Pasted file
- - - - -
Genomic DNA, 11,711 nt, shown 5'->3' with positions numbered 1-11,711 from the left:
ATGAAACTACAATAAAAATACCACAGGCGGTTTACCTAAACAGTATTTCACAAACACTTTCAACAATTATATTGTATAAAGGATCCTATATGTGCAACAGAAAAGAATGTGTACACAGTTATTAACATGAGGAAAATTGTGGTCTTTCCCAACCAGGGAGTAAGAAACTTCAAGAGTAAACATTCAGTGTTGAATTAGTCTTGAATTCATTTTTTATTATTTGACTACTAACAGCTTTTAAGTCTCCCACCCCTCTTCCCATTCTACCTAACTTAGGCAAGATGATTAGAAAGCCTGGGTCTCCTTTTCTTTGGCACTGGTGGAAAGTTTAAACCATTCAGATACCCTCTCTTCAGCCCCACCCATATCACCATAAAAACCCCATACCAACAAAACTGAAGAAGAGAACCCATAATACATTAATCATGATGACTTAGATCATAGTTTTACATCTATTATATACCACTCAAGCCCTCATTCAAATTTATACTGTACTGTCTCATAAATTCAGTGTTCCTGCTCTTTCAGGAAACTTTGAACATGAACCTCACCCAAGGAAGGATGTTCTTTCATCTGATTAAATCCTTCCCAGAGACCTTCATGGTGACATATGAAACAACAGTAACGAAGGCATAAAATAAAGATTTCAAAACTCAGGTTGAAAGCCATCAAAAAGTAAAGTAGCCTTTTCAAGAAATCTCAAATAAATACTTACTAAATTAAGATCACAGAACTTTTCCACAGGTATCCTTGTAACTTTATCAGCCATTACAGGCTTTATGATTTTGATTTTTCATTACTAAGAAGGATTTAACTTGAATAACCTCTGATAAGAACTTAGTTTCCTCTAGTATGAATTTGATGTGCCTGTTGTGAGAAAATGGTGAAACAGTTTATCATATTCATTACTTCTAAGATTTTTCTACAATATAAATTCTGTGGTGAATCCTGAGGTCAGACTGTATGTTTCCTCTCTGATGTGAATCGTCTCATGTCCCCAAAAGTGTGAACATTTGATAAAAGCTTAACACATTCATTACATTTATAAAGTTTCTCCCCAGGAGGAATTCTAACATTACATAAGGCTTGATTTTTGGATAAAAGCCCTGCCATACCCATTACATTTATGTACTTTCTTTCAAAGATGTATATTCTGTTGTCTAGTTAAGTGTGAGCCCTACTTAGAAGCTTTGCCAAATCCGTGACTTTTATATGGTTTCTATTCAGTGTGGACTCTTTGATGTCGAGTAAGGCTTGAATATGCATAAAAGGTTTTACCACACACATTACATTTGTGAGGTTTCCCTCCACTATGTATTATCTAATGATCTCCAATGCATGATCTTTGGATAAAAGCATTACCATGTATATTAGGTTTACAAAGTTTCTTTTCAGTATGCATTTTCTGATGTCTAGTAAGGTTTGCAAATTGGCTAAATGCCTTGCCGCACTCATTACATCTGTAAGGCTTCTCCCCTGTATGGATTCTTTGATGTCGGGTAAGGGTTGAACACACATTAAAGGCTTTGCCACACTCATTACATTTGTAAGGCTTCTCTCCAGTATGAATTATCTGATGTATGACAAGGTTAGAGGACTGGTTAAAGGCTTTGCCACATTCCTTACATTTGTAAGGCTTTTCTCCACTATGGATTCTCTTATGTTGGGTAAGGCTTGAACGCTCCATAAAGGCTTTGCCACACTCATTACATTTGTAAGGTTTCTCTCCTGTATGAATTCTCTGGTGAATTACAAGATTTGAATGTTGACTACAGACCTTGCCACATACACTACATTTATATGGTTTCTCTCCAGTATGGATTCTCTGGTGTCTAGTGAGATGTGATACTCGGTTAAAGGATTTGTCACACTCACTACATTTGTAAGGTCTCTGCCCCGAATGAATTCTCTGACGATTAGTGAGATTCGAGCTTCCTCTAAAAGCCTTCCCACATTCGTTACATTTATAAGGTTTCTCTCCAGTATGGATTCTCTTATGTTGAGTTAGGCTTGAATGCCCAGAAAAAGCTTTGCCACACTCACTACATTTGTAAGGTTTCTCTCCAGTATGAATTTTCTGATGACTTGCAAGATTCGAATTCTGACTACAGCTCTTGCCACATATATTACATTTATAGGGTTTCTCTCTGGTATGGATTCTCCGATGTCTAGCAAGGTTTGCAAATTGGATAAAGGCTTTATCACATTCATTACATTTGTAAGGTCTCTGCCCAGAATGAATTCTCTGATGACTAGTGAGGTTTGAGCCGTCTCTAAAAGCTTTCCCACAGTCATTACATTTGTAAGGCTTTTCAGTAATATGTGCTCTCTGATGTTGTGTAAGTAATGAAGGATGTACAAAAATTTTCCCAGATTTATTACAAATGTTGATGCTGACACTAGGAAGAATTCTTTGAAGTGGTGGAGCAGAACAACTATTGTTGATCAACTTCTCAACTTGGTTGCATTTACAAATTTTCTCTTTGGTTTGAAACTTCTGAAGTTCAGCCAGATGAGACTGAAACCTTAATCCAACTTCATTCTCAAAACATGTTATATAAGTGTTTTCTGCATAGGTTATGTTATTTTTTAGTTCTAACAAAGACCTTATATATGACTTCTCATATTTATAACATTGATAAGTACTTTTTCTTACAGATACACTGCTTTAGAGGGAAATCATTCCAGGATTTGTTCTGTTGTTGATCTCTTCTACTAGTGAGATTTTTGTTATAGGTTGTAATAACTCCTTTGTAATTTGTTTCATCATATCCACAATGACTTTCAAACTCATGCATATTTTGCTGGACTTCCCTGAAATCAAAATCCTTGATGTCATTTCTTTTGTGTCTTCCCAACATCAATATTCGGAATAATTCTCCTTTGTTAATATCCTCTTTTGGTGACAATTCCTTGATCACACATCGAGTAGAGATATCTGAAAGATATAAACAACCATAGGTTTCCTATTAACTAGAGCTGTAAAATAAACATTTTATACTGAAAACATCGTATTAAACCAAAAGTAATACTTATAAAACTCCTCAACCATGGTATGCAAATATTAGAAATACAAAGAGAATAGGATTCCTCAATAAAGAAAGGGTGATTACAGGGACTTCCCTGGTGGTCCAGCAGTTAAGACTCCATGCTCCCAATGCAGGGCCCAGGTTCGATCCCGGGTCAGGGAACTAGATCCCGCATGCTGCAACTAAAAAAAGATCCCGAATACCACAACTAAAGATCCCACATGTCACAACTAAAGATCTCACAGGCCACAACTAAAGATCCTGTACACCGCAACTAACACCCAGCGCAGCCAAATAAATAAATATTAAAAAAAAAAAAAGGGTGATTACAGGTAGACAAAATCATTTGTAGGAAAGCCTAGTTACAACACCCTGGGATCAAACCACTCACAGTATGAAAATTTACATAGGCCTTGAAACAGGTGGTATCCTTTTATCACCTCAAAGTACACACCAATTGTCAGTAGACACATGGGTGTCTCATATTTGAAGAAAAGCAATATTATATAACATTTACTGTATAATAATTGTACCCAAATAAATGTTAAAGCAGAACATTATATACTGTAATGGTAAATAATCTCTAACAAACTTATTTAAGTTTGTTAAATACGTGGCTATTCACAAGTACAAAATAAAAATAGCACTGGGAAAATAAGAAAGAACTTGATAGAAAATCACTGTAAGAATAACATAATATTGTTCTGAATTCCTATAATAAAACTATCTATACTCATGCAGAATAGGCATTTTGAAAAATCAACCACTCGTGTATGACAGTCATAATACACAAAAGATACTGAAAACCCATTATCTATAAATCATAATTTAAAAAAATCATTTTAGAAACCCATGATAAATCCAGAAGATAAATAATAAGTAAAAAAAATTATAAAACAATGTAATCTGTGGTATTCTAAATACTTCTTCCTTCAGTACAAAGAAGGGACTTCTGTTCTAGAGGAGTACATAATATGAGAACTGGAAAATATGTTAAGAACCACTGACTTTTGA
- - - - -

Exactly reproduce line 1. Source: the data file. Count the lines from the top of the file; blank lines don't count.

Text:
Genomic DNA, 11,711 nt, shown 5'->3' with positions numbered 1-11,711 from the left: